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Towards a Healthy Living & Cognitive Health Agenda

Here you have the November edition of our monthly newsletter covering cognitive health and brain fitness topics. Please remember that you can subscribe to receive this Newsletter by email, simply by subscribing (for free) here.

Thank you for your interest, attention and participation in our SharpBrains community. As always, we appreciate your comments and suggestions.

Summit of the Global Agenda

How can we persuade business leaders, policy-makers and researchers of the urgency to develop and promote an integrated “Healthy Living” agenda focused on maintaining lifelong physical and cognitive health, vs. the usual mindset focused on dealing with specific diseases and problems once they arise?

In The Future of the Aging Society: Burden or Human Capital?, I summarize some of the key themes discussed at the World Economic Forum event in Dubai on November 7-9th. The world is aging – and in healthier ways. But our healthcare and retirement systems are on track to go bankrupt – their premises are outdated. The current disease-based research agenda compounds the problem. Solutions? 1) Promote Healthy Lifestyles that help Maintain Physical and Cognitive Functional Abilities, 2) Redesign Environments to Foster Health, Engagement and Financial Security, 3) Develop an Integrated Healthy Living & Aging Research Agenda. Specifically, we could work with the UN and Global 2000 companies to move forward a new agenda.

Planet Earth 2.0: A New Operating System: Imagine seeing a top sheik in Dubai, wrapped in traditional Arab clothing, exclaim “Yes We Can” (a la Obama) in front of the 800 global experts, adding that “we build the future with our own hands”. Some of the attendants of the World Economic Forum’s Summit of the Global Agenda urged us to “reboot” the system. More than a “reboot”, we may have to upgrade to a new global “Yes We Can” operating system.

Brain Fitness Research

Training Attention and Emotional Self-Regulation: Dr. Michael Posner, a prominent  cognitive neuroscientist and first recipient of the Dogan Prize, grants us a fascinating interview on what attention, self-regulation, and effortful control are, and how to improve them using software, meditation, and parenting. In his words, “we have found no ceiling for abilities such as attention, including among adults. The more training (…) the higher the results.”

Neuroplasticity and the Brain That Changes Itself: Laurie Bartels reviews the excellent book by Norman Doidge, explaining that “the neuroscience behind Doidge’s book involves neuroplasticity, which is the brain’s ability to rewire itself. This means that the brain – our intelligence – is not something fixed in concrete but rather a changing, learning entity.”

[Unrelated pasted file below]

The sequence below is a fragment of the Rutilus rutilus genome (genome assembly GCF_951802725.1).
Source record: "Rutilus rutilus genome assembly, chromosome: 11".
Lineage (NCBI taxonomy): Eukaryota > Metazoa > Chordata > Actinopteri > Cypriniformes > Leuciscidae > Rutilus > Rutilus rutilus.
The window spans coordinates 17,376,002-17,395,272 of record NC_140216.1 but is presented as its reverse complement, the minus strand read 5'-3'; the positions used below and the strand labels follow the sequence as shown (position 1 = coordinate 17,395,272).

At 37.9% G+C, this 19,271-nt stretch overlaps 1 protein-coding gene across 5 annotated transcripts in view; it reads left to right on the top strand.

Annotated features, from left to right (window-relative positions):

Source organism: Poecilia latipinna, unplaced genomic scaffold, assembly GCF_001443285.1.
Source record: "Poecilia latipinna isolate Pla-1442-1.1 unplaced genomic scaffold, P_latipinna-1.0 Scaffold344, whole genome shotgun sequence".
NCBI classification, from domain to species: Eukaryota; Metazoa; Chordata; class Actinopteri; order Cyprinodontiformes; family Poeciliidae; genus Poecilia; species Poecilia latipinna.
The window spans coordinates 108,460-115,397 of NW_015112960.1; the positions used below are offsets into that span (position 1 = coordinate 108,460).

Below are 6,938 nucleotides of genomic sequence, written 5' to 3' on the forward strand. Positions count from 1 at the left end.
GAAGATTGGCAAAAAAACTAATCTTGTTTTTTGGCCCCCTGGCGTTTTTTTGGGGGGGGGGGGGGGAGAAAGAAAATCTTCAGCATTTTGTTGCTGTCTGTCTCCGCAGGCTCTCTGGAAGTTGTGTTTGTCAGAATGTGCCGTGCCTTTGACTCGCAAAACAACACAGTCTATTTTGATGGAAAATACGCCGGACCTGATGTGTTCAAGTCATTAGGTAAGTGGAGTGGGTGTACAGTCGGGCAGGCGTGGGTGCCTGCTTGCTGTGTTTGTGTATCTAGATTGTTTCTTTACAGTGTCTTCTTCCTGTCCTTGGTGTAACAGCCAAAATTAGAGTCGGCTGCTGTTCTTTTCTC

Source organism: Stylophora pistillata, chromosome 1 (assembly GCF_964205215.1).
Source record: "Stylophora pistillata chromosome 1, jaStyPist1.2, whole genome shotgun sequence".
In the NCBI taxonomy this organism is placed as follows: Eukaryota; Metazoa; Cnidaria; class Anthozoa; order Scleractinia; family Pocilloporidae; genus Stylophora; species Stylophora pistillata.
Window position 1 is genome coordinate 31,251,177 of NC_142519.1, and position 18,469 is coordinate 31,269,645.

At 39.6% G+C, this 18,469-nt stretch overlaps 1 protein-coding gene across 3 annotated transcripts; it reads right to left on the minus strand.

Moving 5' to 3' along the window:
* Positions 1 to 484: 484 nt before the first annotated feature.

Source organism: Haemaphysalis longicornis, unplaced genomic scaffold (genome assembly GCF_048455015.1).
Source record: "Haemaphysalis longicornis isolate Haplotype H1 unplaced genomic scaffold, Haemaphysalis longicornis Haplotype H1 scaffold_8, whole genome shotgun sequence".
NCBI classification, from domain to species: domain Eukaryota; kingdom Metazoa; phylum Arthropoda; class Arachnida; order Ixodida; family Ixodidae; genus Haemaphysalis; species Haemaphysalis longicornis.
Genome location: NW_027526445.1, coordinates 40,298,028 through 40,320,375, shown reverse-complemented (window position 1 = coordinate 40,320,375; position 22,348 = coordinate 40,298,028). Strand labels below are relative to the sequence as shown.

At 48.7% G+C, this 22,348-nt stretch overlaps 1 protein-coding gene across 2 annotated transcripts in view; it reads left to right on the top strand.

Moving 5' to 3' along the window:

Can We Pick Your Brain re: Cognitive Assessments?: In our view, a critical component in the maturity of the brain fitness market will be the availability of inexpensive, valid and reliable objective cognitive assessments,  to help measure how our brain functions change over time and identify priorities for targeted improvements. Dr. Joshua Steinerman asks if you would be up for them?

Use It (Properly) or Lose It

Memory Problems? Perhaps you are Multi-tasking: Dr. Bill Klemm tells us that “Multi-tasking violates everything we know about how memory works.” He explains that “(multi-tasking) probably does make learning less tedious, but it clearly makes learning less efficient and less effective.”

Physical and mental exercise to prevent cognitive decline: The American Medical News, a weekly newspaper for physicians published by the American Medical Association, just published an excellent article on the importance of physical and mental exercise. We are very happy to see efforts like these to train physicians and health professionals in general,  given that most of them were trained under a very different understanding of the brain than the one we have today.

Brain Fitness 2: Sight & Sound: PBS recently announced the second installment of their popular Brain Fitness Program show, to start airing soon.

MetaCarnival #1: a conversation across the blogosphere: We often insist on “Novelty, Variety and Challenge” as key ingredients for good “brain exercise”. There are many ways to mix those ingredients – you may enjoy this one, the first interdisciplinary gathering of blogs and blog carnivals covering health, science, anthropology, general advice and more.

Brain Teasers

Top 15 Brain Teasers and Games for Mental Exercise: Over the last 2 years we have published close to 100 puzzles, teasers, riddles, and every kind of mental exercise (without counting our in-depth interviews with top neuroscientists). Which ones have proven most stimulating for you. Let us know. Here is a selection of our Top 15 teasers.

Final Details

That’s all for now. Next month, we will be offering another great selection of articles: Dr. Andrew Newberg will discuss the brain value of meditation,  Dr. David Rabiner will review a recent study on how neurofeedback may assist in the diagnostic of attention deficits, and much more.

Please share this newsletter with your friends and colleagues if you haven’t done so already.

Happy holidays!